Did y’all see my Instagram stories last week about my progress on this bookshelf? I didn’t actually have a plan for this piece. Initially, I thought I would paint it white and call it a day. Then I realized I didn’t have enough white chalk paint left, and in an effort to use the paint I already own as opposed to buying new paint, I came up with this beautiful result and I couldn’t be happier! This was certainly a project that evolved as I painted it, and sometimes those are simply the best kind of projects.
**COUPON CODE ALERT: Before I dive in, I styled my bookshelf with this farmhouse sign from Huckleberry Ave. Although the giveaway is closed, you can still use a coupon code to get 15% off your order. This code is good through the last day of June 2019!
15% coupon code: JACKIEANNE
This whitewash technique can be used on any project you can think of! Today, I did this technique on top of a painted color. But you can do this on raw or sanded wood, on top of darker colors, or even with dark paint colors. This is a really fun technique you can play with to achieve a variety of looks once your learn the basics. The best part? It is incredibly easy!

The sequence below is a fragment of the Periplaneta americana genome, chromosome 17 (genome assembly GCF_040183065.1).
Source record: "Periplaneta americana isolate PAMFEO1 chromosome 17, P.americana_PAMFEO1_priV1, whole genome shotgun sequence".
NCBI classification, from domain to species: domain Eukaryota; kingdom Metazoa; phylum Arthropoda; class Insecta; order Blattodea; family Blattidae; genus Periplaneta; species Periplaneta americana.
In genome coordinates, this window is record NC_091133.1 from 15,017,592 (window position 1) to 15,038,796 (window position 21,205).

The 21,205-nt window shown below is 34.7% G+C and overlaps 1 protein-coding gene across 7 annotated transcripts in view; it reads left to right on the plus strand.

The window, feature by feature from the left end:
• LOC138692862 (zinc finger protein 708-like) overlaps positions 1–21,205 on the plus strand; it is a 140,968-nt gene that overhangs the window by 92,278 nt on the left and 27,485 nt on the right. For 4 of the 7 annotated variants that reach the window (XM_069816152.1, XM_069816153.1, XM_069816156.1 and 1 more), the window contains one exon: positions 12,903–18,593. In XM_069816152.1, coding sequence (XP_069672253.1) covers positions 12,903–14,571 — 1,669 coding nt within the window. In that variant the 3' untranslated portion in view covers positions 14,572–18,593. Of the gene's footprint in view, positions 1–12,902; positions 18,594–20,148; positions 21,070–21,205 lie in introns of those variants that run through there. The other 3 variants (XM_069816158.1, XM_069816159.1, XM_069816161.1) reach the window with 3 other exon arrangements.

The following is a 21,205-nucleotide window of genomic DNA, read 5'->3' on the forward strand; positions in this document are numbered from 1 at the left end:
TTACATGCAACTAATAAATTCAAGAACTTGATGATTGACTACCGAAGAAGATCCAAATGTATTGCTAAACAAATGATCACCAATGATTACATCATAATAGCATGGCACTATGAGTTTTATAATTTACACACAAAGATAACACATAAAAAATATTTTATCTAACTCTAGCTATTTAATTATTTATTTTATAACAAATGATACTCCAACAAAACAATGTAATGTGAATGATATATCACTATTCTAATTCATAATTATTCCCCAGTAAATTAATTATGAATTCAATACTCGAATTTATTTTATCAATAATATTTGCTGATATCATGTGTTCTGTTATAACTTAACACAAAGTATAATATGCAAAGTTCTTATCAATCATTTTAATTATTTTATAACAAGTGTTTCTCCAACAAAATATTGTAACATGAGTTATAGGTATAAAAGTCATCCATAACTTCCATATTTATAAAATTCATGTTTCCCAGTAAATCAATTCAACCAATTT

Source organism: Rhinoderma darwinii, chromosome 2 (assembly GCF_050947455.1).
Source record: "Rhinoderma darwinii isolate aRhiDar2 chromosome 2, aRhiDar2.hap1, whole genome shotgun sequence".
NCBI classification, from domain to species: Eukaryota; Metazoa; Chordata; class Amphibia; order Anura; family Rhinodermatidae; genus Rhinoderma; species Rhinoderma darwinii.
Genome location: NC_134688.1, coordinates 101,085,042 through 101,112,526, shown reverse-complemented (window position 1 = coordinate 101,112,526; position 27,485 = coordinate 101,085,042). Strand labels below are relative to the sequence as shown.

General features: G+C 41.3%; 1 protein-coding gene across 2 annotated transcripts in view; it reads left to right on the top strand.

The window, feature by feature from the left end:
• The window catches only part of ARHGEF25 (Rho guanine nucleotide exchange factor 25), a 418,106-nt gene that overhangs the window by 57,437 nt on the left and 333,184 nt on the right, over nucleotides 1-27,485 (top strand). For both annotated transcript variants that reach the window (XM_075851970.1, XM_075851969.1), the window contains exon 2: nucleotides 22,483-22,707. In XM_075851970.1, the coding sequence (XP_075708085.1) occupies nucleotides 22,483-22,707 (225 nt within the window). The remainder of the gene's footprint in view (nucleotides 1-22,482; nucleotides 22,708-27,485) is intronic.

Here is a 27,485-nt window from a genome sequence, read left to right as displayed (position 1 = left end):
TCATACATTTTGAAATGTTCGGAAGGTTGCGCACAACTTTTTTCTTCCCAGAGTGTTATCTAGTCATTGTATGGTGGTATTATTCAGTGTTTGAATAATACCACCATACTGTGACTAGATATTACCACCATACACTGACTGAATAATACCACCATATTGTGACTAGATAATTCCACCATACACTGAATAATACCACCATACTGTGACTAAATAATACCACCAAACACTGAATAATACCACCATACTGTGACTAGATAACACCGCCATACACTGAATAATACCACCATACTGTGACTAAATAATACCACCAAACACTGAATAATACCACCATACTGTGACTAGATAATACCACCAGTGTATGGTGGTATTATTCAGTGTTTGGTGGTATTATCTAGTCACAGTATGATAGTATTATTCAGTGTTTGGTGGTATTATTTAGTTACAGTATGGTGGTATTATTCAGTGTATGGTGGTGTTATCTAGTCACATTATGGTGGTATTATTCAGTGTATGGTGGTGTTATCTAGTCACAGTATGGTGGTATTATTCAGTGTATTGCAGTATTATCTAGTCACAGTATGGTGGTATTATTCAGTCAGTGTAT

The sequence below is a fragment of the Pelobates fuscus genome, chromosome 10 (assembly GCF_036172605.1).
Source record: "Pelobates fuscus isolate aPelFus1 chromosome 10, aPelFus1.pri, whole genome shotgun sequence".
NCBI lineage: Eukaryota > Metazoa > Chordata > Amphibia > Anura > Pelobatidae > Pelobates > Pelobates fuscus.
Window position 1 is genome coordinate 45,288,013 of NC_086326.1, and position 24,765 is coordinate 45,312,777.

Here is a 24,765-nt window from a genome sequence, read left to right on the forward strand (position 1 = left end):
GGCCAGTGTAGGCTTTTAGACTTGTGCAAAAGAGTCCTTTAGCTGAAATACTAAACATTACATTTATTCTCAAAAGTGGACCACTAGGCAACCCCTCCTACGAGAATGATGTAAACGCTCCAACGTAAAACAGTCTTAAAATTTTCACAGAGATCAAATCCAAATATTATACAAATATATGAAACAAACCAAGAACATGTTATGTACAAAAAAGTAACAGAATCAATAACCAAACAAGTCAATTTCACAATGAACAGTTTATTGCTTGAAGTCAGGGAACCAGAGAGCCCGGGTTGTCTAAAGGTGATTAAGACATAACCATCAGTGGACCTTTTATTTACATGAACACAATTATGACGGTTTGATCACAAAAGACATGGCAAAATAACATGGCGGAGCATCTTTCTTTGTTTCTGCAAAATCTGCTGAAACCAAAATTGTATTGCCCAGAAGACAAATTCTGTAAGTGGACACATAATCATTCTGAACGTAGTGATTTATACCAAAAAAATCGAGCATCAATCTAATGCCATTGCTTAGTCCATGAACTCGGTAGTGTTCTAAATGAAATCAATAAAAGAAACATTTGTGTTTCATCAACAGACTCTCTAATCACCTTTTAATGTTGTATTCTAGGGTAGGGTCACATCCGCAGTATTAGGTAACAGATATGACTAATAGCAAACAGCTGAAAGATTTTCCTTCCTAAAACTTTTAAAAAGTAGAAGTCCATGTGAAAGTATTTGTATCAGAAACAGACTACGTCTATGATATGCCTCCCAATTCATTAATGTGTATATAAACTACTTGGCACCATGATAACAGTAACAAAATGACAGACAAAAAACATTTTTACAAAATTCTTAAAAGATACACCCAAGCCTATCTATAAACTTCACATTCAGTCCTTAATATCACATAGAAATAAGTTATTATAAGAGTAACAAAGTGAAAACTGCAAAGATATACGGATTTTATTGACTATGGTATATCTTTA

If you would like some beginner’s info on using chalk paint, head to THIS blog post I did on using Chalk Paint. Today I won’t be covering a ton of those basics, so if you are unfamiliar with this type of paint, I would read that post first, then swing back here!
- Chalk Paint for your base (I used Annie Sloan’s Old Ochre)
- Lighter color Chalk Paint for your whitewash (I used Annie Sloan’s Old White)
- Odorless Mineral Spirits, find it HERE
- Klean-Strip Liquid Sander Deglosser, find it HERE
- Paint Brush, obsessed with mine, click HERE
- Old rags
- Canvas Drop Cloth, find it HERE
- Annie Sloan’s Clear Wax, like THIS
- Low grade cheese cloth, THIS bulk package would be ideal if you plan to paint often
- 400 grit sandpaper, wet or dry paper works best like THIS
- Large wax brush, THIS set is awesome
PREP & PAINT
Again, head to THIS blog post to get the full step-by-step on how to prep your furniture piece. Before I used the sander deglosser, I actually wiped my piece thoroughly down in Mineral Spirit and an old rag. I have had a lot of issues lately with starting to paint, only to realized my piece wasn’t prepped enough, so I added this step in. For my info on this, head to THIS post to learn about issues you may face with chalk paint and how to fix them.
Next, paint your piece with at least two full coats so the entire piece is completely covered. I discuss how to achieve this complete coverage and smooth finish HERE. I painted with the Old Ochre.
MAKE YOUR WHITEWASH
Okay here’s where we deviate from the normal chalk paint procedures. I make my whitewash in a mason jar so I can put a lid on it and use it later (or else this mixture would dry). You are making a mixture of paint and water. I started by adding a little water in my mason jar, then spooned in a little Old White paint. I don’t make huge batches of whitewashing at once, since a little goes a long way. You can always make more!